In previous studies, the analytic hierarchy process (AHP) has been widely used for evaluation purposes. Sandeep Panchal et al. [10] conducted a risk assessment using AHP. By considering the different causes of landslides on roads, they produced a landslide hazard rating map. Emre Demir et al. [11] used AHP to conduct a decision-making study of three bus routes in Antalya, Turkey. Several important criteria for evaluating economy, comfort, environment, and safety were considered, and the most efficient bus routes in the city were recommended. Diogo Silva Costa et al. [12] proposed a multi-criteria decision-making technique combining AHP and TOPSIS (Technique for Order Preference by Similarity to an Ideal Solution) to optimize a process automation plan for a software-automated robot. They also applied this proposed method for the selection of automation processes in real-life scenarios.
While previous studies have analyzed track life on heavy-haul lines and suggested repairs, none have provided a comprehensive evaluation method or management system for long and steep uphill sections of the railway. Furthermore, the focuses of these studies varied, and they were mostly theoretical and simulative in nature, falling short of meeting the specific requirements for performance evaluation of heavy-haul uphill lines.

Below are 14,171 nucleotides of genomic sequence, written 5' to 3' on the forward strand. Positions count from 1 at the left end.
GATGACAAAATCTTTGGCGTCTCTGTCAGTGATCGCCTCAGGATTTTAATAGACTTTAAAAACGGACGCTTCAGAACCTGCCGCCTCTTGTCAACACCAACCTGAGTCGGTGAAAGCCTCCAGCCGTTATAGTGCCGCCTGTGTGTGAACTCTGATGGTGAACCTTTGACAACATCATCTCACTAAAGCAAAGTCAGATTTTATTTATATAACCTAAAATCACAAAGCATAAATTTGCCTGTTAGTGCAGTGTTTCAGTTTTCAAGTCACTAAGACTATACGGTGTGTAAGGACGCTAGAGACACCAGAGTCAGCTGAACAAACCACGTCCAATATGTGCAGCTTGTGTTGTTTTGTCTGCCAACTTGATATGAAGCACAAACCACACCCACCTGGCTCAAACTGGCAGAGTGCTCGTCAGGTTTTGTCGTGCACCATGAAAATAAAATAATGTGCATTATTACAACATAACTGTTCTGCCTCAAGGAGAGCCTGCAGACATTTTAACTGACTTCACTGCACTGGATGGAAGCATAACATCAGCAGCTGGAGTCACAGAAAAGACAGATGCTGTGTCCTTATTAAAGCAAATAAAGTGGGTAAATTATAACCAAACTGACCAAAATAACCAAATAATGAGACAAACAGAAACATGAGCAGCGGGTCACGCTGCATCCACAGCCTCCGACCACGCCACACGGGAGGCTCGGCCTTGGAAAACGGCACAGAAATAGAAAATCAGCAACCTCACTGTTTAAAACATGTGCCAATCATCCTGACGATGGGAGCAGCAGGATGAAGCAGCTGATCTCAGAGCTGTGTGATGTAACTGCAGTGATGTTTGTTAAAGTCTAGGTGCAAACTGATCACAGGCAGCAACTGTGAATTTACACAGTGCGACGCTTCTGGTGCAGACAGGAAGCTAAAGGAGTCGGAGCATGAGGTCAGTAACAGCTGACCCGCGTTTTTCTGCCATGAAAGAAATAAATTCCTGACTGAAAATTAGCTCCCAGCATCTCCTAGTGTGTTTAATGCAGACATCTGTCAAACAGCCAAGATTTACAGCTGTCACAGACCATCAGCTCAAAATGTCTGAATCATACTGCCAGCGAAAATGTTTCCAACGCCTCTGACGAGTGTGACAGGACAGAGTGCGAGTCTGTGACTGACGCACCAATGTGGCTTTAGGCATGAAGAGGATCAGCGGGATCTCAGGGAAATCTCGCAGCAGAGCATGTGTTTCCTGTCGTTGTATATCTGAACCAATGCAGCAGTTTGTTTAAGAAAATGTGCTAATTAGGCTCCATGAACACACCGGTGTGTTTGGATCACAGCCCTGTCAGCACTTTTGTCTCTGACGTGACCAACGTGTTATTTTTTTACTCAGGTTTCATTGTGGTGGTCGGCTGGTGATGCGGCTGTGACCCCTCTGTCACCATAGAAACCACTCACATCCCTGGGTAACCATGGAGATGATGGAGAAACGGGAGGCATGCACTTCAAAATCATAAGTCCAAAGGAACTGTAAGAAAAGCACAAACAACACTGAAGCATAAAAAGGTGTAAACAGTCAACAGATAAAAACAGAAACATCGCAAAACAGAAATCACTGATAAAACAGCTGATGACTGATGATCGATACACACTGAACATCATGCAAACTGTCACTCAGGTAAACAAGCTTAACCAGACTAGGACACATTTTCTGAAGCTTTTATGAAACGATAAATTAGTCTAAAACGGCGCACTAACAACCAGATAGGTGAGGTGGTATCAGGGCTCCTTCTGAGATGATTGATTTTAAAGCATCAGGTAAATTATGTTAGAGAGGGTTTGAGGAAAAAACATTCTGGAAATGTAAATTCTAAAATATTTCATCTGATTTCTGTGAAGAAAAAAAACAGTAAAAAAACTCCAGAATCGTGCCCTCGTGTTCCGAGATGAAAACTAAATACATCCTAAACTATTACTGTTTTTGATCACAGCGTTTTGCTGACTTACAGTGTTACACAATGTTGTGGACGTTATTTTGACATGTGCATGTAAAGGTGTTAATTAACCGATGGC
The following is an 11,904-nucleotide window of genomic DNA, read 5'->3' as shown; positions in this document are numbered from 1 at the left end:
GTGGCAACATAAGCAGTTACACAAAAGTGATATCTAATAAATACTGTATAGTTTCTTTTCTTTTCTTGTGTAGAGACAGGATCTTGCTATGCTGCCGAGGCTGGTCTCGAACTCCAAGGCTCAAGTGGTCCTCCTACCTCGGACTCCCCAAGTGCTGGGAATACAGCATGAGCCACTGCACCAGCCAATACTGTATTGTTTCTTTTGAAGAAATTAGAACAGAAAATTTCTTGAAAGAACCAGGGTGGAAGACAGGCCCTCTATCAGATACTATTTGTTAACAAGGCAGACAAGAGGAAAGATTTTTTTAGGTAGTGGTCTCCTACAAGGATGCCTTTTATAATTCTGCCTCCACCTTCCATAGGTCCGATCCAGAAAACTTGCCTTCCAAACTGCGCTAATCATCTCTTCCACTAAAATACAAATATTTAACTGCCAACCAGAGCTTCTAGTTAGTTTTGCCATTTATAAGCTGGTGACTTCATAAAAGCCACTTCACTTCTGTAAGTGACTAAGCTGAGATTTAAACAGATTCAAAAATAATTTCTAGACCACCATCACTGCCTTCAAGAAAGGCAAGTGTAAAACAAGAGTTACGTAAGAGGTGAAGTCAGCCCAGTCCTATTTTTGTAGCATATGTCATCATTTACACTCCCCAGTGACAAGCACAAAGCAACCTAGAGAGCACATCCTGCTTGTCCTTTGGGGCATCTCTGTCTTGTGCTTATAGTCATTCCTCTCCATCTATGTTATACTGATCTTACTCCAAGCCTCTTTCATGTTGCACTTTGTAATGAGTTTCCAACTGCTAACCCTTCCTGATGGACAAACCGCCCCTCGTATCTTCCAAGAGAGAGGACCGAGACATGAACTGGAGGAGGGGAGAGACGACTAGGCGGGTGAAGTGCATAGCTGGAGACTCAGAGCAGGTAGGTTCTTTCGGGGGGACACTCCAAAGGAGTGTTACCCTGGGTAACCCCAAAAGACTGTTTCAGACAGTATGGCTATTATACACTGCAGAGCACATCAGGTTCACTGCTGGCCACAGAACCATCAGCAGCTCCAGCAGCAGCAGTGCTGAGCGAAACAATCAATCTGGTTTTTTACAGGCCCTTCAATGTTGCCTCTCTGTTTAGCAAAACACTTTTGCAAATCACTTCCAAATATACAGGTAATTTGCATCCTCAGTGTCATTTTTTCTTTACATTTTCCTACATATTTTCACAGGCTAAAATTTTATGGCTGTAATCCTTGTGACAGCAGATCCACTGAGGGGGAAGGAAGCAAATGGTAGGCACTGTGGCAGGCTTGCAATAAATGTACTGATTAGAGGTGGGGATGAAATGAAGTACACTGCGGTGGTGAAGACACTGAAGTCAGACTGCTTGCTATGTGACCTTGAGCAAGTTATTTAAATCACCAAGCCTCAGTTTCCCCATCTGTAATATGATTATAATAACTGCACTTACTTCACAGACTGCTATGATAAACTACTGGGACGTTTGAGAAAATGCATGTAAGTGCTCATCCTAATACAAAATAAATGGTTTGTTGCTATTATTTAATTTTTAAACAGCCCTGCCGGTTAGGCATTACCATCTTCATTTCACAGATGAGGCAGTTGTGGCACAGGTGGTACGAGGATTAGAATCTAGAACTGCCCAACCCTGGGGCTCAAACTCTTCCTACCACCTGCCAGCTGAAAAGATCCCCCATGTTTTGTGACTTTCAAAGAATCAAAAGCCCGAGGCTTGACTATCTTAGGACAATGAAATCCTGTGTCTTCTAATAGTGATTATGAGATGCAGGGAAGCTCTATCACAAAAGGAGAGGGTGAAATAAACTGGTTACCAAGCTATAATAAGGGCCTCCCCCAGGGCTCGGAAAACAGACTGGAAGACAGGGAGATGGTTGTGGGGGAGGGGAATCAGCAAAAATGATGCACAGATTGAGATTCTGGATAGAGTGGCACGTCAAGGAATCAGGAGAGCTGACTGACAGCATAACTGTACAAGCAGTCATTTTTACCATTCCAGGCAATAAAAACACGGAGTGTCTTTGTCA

In this study, using contemporary data from the Shenmu–Shuozhou section of the Baotou–Shenmu Railway, we aimed to analyze the operational rules and characteristics of heavy-haul trains on long and steep uphill sections. Our goal was to develop a new evaluation strategy for these sections using the Analytic Hierarchy Process (AHP). This strategy employs the One-At-a-Time (OAT) method to conduct a sensitivity analysis of evaluation indicators and verify the reliability of the evaluation results, ensuring that detection and maintenance capabilities are well-matched.
The overall flow of the algorithm proposed in this paper is illustrated in Figure 1. The main contributions of this work can be summarized as follows: we have established a heavy-haul railway evaluation system model suitable for long and steep uphill conditions. This model includes multiple evaluation indicators such as track quality index change rate, rail system, total freight volume, track slope, and length. The model is structured into three hierarchical levels to comprehensively describe the evaluation process.
An evaluation system model suitable for long and steep uphill sections of heavy-haul railway lines has been established. This model includes multiple evaluation indicators such as track quality index change rate, rail system, total freight volume, track slope, and track length. For descriptive purposes, the model is divided into three hierarchical structures.
A score deduction coefficient table for long and steep uphill sections of heavy-haul railway lines is proposed, with characteristic indicators of uphill slope conditions extracted. By combining the two principal characteristic indicators—slope grade and slope length—the mismatch problem between specific working conditions and the score deduction table at different levels is resolved.